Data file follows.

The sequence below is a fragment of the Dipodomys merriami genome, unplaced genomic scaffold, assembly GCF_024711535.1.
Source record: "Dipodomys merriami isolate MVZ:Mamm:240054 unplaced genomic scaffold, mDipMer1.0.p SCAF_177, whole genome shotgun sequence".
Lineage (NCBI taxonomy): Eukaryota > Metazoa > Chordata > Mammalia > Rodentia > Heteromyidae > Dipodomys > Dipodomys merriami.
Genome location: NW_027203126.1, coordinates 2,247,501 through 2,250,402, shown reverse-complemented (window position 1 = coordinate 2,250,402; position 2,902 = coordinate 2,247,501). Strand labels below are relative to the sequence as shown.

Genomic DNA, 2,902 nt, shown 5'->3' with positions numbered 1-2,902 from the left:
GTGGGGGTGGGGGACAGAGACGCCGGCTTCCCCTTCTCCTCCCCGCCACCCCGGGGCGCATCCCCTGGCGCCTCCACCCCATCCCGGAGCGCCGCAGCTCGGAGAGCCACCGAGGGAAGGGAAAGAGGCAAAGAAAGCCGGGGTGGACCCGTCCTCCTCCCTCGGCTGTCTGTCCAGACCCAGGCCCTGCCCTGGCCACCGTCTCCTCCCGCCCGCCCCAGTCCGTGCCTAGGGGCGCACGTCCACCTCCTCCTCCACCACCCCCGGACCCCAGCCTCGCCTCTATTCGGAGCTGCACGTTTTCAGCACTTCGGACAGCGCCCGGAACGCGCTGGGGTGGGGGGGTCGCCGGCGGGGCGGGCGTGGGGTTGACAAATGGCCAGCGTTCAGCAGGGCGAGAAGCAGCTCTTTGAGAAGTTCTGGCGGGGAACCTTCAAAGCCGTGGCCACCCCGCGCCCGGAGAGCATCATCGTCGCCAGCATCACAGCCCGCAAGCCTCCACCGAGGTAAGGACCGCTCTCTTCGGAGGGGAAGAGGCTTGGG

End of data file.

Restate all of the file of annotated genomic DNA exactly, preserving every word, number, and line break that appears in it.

The sequence below is a fragment of the Dipodomys merriami genome, unplaced genomic scaffold, assembly GCF_024711535.1.
Source record: "Dipodomys merriami isolate MVZ:Mamm:240054 unplaced genomic scaffold, mDipMer1.0.p SCAF_177, whole genome shotgun sequence".
Lineage (NCBI taxonomy): Eukaryota > Metazoa > Chordata > Mammalia > Rodentia > Heteromyidae > Dipodomys > Dipodomys merriami.
Genome location: NW_027203126.1, coordinates 2,247,501 through 2,250,402, shown reverse-complemented (window position 1 = coordinate 2,250,402; position 2,902 = coordinate 2,247,501). Strand labels below are relative to the sequence as shown.

Genomic DNA, 2,902 nt, shown 5'->3' with positions numbered 1-2,902 from the left:
GTGGGGGTGGGGGACAGAGACGCCGGCTTCCCCTTCTCCTCCCCGCCACCCCGGGGCGCATCCCCTGGCGCCTCCACCCCATCCCGGAGCGCCGCAGCTCGGAGAGCCACCGAGGGAAGGGAAAGAGGCAAAGAAAGCCGGGGTGGACCCGTCCTCCTCCCTCGGCTGTCTGTCCAGACCCAGGCCCTGCCCTGGCCACCGTCTCCTCCCGCCCGCCCCAGTCCGTGCCTAGGGGCGCACGTCCACCTCCTCCTCCACCACCCCCGGACCCCAGCCTCGCCTCTATTCGGAGCTGCACGTTTTCAGCACTTCGGACAGCGCCCGGAACGCGCTGGGGTGGGGGGGTCGCCGGCGGGGCGGGCGTGGGGTTGACAAATGGCCAGCGTTCAGCAGGGCGAGAAGCAGCTCTTTGAGAAGTTCTGGCGGGGAACCTTCAAAGCCGTGGCCACCCCGCGCCCGGAGAGCATCATCGTCGCCAGCATCACAGCCCGCAAGCCTCCACCGAGGTAAGGACCGCTCTCTTCGGAGGGGAAGAGGCTTGGG